5 Questions Leaders Should Be Asking All the Time

The best teachers all have at least one thing in common: they ask great questions.

Leaders should ask these questions both on a daily basis and during critical moments. Of course, these aren’t the only questions to ask; context certainly matters. But I have found these five to be a very practical and useful way to ensure understanding, generate new ideas, inspire progress, encourage responsibility, and remain focused on what is genuinely important.


The best teachers all have at least one thing in common: they ask great questions.  They ask questions that force students to move beyond simple answers, that test their reasoning, that spark curiosity, and that generate new insights. They ask questions that inspire students to think, and to think deeply.

As a business leader, you might have years of experience and the confidence of your organization behind you, so it may be tempting to think that your job is to always have the right answers. But great leaders have to inspire the same curiosity, creativity, and deeper thinking in their employees that great teachers inspire in their students – and that starts with asking the right questions. Any answer is only as good as the question asked.

As a dean, I find it useful to remember the statement often (perhaps spuriously) attributed to Albert Einstein that if he had an hour to solve a problem, and his life depended on it, he would spend the first fifty-five minutes determining the proper question to ask.

Yet asking a good question is not an easy task.  It requires us to look beyond simple solutions and to encourage colleagues to do the same.  It requires courage and tact, to generate hard questions without sparking defensiveness, as well as being open to new ideas and to questioning untested assumptions. It requires being willing to listen and follow up.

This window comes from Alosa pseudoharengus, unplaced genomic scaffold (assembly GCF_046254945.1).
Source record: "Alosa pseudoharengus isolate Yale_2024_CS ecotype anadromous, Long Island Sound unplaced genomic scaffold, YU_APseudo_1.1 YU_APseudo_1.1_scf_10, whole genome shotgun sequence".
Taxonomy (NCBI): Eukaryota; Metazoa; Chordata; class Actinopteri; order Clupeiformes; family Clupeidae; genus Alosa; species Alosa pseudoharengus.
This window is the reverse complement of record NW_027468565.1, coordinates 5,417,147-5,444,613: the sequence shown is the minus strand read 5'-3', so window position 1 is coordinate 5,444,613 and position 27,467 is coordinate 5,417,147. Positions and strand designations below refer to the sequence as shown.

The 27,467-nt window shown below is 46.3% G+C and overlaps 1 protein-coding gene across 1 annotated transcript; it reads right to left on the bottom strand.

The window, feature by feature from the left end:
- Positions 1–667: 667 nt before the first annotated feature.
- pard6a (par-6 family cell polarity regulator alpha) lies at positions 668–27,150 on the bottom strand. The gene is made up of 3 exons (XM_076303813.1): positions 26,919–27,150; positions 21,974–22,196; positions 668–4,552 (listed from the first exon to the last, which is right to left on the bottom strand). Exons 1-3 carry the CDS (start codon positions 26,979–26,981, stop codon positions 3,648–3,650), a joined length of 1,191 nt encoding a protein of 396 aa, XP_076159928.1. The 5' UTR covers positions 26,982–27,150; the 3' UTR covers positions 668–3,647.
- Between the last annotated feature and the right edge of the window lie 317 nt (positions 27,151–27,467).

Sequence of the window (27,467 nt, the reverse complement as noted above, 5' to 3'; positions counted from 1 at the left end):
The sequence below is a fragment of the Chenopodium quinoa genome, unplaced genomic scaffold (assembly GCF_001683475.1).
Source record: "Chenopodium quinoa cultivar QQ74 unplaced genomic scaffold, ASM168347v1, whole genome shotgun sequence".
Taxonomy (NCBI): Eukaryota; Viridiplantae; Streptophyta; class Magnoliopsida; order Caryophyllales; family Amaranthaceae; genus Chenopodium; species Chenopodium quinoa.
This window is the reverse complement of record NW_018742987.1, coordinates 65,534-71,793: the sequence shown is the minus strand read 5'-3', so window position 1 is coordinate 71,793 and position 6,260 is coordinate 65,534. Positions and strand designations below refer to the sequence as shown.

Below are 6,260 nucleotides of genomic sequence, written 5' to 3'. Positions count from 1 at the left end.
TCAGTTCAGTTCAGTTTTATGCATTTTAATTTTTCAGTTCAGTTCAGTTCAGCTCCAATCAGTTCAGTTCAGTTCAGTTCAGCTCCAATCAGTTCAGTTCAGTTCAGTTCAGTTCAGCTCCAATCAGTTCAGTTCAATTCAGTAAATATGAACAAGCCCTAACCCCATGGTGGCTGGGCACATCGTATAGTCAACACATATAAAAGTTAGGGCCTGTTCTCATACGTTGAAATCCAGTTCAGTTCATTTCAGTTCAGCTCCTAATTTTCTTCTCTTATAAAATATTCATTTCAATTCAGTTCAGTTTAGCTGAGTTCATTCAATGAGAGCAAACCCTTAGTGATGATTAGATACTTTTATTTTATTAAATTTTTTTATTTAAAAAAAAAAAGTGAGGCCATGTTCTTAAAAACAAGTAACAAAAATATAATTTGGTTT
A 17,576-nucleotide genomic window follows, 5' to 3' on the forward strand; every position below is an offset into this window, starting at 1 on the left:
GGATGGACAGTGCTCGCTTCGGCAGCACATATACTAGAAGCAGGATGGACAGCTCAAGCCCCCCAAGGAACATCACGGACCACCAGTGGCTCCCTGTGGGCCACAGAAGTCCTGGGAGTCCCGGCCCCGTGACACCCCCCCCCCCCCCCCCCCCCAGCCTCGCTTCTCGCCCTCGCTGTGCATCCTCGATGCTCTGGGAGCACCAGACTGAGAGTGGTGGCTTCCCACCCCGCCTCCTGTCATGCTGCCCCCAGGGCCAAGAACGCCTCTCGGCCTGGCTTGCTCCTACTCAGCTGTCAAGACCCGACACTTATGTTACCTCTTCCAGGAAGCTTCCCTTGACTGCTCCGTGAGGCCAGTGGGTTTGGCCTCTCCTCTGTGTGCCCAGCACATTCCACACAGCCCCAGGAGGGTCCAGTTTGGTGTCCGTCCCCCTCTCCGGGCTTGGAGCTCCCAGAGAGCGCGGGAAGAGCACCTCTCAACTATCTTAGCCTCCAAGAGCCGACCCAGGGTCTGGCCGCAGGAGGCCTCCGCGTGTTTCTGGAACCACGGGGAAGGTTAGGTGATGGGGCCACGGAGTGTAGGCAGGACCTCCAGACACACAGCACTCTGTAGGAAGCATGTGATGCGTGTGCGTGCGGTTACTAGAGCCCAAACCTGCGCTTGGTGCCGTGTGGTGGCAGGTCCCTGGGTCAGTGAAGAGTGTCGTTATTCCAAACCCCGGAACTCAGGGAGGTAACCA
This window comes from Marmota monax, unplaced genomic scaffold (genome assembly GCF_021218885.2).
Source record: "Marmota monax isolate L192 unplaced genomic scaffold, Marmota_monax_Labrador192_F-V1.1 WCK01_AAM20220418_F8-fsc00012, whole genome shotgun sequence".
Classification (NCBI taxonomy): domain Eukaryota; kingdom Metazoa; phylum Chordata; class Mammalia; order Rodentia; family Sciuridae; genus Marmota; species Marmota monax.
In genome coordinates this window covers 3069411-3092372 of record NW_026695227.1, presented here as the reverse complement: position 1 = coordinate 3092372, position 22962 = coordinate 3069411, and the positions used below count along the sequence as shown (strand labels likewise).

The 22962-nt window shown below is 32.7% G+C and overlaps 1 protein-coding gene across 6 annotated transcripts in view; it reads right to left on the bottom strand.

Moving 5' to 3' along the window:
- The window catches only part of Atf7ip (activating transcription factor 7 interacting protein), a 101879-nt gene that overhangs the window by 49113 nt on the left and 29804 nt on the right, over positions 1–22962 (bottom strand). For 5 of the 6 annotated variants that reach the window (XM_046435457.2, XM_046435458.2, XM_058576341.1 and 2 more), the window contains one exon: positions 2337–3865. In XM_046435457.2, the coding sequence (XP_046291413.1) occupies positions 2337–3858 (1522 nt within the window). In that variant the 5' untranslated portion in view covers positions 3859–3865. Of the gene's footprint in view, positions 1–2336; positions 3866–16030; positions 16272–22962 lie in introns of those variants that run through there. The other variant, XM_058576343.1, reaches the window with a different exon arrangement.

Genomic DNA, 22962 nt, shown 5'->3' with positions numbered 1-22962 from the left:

I believe there are some essential questions that are useful across a variety of contexts, including, and perhaps especially, the workplace. In fact, I gave a commencement speech last year on this topic, suggesting to students from the Harvard Graduate School of Education that there are really only five essential questions in life. Although the audience was future educators, I believe these questions are equally valuable for anyone in a position to lead or influence others.

“Wait, What?”

Too often, we jump to conclusions without having enough information. We listen just long enough to form a quick opinion, and then we either endorse or oppose what has been said.  This puts us at risk of making faulty judgments, leaving key assumptions untested, and missing out on potential opportunities.

Leaders (as well as their employees) need to be able to ask colleagues and direct reports to slow down and explain in more detail what is being proposed, especially if something doesn’t quite sound right or seems too easy to be a lasting solution. Asking “Wait, what?” is an exercise in understanding, which is critical to making informed judgments and decisions—whether in the office or the boardroom.

“I wonder why …?”  or “I wonder if …?”

“Couldn’t we at least…?”

“How can I help?”

“What truly matters?”

Read More